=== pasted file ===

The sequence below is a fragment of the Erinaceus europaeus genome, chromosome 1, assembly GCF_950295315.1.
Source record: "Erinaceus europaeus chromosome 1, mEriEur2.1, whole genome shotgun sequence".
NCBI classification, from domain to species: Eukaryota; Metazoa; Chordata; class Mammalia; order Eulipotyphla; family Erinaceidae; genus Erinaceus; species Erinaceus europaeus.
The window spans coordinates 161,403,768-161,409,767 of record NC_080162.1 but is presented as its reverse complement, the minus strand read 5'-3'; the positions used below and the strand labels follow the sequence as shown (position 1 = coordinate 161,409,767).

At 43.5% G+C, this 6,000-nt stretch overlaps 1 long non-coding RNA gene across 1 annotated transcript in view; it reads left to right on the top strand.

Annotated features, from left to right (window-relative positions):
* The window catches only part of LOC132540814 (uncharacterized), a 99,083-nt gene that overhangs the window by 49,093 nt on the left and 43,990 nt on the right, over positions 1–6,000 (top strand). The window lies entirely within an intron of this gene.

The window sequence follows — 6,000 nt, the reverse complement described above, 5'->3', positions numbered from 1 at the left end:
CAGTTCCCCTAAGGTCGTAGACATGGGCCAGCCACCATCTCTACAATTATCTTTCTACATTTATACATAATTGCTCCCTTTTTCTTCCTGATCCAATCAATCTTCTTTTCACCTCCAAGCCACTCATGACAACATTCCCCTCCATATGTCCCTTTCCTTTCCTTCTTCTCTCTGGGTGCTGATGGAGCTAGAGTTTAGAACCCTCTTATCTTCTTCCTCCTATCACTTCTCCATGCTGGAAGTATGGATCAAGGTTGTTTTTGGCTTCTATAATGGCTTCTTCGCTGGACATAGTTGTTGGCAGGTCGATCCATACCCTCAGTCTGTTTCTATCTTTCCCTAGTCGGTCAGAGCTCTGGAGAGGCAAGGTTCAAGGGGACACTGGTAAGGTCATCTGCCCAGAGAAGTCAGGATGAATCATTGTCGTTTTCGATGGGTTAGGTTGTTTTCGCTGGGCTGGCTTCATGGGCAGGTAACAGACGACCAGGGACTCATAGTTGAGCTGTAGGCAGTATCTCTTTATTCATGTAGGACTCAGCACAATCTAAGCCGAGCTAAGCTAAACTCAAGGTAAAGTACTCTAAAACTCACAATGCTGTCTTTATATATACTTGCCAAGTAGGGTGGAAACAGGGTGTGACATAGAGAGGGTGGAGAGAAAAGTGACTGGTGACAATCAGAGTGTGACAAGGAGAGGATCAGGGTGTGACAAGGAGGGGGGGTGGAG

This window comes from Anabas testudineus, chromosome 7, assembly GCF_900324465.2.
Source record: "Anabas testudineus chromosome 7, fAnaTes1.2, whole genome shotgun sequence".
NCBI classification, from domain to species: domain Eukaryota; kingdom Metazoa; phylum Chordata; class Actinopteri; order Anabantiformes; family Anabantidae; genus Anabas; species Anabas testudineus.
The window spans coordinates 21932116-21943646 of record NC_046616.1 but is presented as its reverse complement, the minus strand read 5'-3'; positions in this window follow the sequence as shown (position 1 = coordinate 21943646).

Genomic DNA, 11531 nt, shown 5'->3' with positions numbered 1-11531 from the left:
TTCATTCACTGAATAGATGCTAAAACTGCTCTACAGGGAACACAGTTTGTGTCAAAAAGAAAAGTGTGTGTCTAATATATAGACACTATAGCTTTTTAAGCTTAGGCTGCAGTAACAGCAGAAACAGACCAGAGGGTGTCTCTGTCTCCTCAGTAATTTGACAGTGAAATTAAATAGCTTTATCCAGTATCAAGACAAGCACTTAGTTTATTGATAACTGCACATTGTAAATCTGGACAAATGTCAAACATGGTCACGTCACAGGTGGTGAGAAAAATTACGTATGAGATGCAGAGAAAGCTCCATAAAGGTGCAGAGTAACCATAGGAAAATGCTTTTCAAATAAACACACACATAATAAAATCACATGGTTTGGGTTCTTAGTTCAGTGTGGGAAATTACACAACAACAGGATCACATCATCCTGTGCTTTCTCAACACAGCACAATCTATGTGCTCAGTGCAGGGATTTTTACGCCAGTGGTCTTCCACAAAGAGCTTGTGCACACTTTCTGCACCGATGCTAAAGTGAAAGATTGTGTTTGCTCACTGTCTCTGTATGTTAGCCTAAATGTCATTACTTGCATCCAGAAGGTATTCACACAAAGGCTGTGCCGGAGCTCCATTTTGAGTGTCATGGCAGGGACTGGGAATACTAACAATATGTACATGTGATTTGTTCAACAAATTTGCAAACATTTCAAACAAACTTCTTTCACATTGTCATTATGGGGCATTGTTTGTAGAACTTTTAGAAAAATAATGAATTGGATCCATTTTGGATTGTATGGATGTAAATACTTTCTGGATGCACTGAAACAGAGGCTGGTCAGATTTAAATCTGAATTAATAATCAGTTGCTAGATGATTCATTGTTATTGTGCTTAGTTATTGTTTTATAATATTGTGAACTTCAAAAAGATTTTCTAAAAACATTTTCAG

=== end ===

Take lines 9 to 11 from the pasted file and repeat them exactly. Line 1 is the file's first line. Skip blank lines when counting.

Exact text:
CAGTTCCCCTAAGGTCGTAGACATGGGCCAGCCACCATCTCTACAATTATCTTTCTACATTTATACATAATTGCTCCCTTTTTCTTCCTGATCCAATCAATCTTCTTTTCACCTCCAAGCCACTCATGACAACATTCCCCTCCATATGTCCCTTTCCTTTCCTTCTTCTCTCTGGGTGCTGATGGAGCTAGAGTTTAGAACCCTCTTATCTTCTTCCTCCTATCACTTCTCCATGCTGGAAGTATGGATCAAGGTTGTTTTTGGCTTCTATAATGGCTTCTTCGCTGGACATAGTTGTTGGCAGGTCGATCCATACCCTCAGTCTGTTTCTATCTTTCCCTAGTCGGTCAGAGCTCTGGAGAGGCAAGGTTCAAGGGGACACTGGTAAGGTCATCTGCCCAGAGAAGTCAGGATGAATCATTGTCGTTTTCGATGGGTTAGGTTGTTTTCGCTGGGCTGGCTTCATGGGCAGGTAACAGACGACCAGGGACTCATAGTTGAGCTGTAGGCAGTATCTCTTTATTCATGTAGGACTCAGCACAATCTAAGCCGAGCTAAGCTAAACTCAAGGTAAAGTACTCTAAAACTCACAATGCTGTCTTTATATATACTTGCCAAGTAGGGTGGAAACAGGGTGTGACATAGAGAGGGTGGAGAGAAAAGTGACTGGTGACAATCAGAGTGTGACAAGGAGAGGATCAGGGTGTGACAAGGAGGGGGGGTGGAG

This window comes from Anabas testudineus, chromosome 7, assembly GCF_900324465.2.
Source record: "Anabas testudineus chromosome 7, fAnaTes1.2, whole genome shotgun sequence".